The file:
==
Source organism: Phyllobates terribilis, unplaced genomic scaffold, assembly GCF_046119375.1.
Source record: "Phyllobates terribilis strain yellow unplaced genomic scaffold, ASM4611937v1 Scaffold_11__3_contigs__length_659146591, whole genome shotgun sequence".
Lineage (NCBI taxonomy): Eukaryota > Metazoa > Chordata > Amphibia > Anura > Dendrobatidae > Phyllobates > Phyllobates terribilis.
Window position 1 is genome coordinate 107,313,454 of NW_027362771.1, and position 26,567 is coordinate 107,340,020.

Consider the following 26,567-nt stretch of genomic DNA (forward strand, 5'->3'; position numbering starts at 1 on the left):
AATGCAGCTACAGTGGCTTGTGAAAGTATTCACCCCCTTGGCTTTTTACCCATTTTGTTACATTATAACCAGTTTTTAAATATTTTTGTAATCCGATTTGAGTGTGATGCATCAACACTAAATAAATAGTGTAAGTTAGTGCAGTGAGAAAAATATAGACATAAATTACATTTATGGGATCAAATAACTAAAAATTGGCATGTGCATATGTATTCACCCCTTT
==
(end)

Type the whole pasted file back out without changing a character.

Source organism: Phyllobates terribilis, unplaced genomic scaffold, assembly GCF_046119375.1.
Source record: "Phyllobates terribilis strain yellow unplaced genomic scaffold, ASM4611937v1 Scaffold_11__3_contigs__length_659146591, whole genome shotgun sequence".
Lineage (NCBI taxonomy): Eukaryota > Metazoa > Chordata > Amphibia > Anura > Dendrobatidae > Phyllobates > Phyllobates terribilis.
Window position 1 is genome coordinate 107,313,454 of NW_027362771.1, and position 26,567 is coordinate 107,340,020.

Consider the following 26,567-nt stretch of genomic DNA (forward strand, 5'->3'; position numbering starts at 1 on the left):
AATGCAGCTACAGTGGCTTGTGAAAGTATTCACCCCCTTGGCTTTTTACCCATTTTGTTACATTATAACCAGTTTTTAAATATTTTTGTAATCCGATTTGAGTGTGATGCATCAACACTAAATAAATAGTGTAAGTTAGTGCAGTGAGAAAAATATAGACATAAATTACATTTATGGGATCAAATAACTAAAAATTGGCATGTGCATATGTATTCACCCCTTT